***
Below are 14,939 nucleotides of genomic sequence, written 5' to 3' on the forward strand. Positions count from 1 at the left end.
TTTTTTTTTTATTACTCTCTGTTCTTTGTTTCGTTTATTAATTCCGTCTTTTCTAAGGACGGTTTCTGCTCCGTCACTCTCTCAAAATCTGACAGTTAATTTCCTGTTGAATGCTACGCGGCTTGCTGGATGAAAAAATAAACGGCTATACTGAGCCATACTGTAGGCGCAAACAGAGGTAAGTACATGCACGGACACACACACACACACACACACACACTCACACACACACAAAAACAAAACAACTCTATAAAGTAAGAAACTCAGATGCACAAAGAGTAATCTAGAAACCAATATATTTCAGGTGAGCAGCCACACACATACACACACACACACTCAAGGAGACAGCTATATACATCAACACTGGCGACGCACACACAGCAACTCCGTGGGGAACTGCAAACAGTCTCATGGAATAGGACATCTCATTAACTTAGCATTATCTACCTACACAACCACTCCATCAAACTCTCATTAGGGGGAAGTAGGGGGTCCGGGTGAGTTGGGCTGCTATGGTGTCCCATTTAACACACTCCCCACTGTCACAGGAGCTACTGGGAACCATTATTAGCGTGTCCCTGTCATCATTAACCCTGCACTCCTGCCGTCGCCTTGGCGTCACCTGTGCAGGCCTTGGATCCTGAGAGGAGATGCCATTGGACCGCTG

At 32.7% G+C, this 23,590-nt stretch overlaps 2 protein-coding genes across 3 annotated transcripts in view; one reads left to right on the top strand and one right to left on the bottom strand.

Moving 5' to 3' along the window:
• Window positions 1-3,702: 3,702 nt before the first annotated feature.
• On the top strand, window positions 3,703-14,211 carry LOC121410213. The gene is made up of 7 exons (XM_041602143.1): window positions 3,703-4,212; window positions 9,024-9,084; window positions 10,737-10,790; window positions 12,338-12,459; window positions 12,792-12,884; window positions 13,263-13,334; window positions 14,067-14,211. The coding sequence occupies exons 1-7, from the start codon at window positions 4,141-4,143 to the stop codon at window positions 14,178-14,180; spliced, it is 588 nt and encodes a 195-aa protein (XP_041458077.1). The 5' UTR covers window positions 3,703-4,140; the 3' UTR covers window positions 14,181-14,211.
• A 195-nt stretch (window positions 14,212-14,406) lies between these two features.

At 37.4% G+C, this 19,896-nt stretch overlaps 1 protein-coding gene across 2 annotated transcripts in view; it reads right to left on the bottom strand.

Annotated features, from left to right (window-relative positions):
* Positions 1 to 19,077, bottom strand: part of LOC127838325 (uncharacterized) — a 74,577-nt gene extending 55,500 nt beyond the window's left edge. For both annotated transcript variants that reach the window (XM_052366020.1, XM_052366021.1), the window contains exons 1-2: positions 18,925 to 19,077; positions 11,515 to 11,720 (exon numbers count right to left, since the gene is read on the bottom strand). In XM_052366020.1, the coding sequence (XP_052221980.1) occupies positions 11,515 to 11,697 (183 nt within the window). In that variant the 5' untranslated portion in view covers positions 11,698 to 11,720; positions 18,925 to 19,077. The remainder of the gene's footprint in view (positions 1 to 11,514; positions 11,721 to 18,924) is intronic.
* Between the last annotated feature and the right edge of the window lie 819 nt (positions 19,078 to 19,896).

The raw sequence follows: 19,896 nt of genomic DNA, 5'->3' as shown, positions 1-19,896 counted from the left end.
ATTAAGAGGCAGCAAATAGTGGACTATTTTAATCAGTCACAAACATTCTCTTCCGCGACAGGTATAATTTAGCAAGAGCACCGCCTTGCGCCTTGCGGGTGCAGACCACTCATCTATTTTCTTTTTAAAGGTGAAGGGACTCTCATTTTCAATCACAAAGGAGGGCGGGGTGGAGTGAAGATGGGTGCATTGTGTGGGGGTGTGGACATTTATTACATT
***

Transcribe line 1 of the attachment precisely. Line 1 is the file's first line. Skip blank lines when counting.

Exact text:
Below are 14,939 nucleotides of genomic sequence, written 5' to 3' on the forward strand. Positions count from 1 at the left end.